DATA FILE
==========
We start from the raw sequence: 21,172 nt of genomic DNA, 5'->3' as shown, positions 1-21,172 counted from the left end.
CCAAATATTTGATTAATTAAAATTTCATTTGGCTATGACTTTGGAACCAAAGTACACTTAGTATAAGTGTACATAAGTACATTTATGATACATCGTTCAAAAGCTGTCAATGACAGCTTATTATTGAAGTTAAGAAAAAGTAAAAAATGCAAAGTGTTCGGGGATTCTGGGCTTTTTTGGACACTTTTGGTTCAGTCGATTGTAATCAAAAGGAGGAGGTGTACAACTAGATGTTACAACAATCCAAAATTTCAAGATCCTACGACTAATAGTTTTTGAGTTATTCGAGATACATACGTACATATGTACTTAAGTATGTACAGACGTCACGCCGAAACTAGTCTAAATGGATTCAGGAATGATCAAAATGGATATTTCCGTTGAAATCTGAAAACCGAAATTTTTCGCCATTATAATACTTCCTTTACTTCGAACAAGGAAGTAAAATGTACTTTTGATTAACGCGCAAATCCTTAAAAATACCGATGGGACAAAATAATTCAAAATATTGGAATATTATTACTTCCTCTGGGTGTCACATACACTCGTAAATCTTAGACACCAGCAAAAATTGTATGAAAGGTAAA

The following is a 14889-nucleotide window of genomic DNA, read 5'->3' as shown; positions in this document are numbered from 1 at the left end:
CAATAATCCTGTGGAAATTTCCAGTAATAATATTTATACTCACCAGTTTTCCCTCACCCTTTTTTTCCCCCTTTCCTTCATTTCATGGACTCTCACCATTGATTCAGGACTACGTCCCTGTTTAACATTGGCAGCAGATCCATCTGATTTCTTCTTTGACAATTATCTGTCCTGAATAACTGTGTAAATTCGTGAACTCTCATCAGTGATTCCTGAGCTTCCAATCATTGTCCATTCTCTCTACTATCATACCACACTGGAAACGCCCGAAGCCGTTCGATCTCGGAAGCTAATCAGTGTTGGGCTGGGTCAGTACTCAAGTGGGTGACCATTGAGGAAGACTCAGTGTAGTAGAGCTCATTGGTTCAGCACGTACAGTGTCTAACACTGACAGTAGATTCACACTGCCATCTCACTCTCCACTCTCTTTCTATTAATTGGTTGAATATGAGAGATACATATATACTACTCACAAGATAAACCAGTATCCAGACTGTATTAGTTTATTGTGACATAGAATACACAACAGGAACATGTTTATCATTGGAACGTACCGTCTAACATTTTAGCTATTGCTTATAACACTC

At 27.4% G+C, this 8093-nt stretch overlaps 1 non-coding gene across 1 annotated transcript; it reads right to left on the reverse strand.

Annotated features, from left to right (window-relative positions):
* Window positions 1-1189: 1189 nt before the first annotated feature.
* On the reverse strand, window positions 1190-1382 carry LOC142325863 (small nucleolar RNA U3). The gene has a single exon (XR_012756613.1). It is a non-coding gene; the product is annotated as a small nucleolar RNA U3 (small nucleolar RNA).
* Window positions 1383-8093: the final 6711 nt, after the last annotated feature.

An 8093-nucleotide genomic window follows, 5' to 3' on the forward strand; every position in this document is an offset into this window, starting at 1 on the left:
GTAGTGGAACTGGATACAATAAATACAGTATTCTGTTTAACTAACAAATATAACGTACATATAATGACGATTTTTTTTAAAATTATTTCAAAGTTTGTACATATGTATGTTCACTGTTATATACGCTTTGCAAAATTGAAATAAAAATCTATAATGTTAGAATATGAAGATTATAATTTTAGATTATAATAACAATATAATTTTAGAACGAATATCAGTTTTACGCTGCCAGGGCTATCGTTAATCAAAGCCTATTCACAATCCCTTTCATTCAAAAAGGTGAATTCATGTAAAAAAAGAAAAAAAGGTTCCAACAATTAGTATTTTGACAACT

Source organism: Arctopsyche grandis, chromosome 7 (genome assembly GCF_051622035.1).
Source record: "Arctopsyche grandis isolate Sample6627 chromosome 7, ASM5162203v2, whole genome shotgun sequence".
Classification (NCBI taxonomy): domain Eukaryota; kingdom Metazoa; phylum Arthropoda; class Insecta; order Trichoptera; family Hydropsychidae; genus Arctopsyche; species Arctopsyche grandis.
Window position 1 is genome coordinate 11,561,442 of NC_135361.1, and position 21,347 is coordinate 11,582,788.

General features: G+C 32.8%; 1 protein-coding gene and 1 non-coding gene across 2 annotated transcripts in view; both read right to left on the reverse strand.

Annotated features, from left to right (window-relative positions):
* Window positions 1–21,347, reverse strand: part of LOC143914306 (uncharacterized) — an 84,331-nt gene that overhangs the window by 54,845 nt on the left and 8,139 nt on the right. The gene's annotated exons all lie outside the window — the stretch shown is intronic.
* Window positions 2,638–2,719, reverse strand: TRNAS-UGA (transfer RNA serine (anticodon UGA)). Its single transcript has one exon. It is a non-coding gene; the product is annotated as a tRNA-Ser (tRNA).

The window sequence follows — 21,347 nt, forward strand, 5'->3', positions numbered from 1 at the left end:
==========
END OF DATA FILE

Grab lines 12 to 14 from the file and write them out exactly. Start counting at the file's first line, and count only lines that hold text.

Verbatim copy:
Source organism: Arctopsyche grandis, chromosome 7 (genome assembly GCF_051622035.1).
Source record: "Arctopsyche grandis isolate Sample6627 chromosome 7, ASM5162203v2, whole genome shotgun sequence".
Classification (NCBI taxonomy): domain Eukaryota; kingdom Metazoa; phylum Arthropoda; class Insecta; order Trichoptera; family Hydropsychidae; genus Arctopsyche; species Arctopsyche grandis.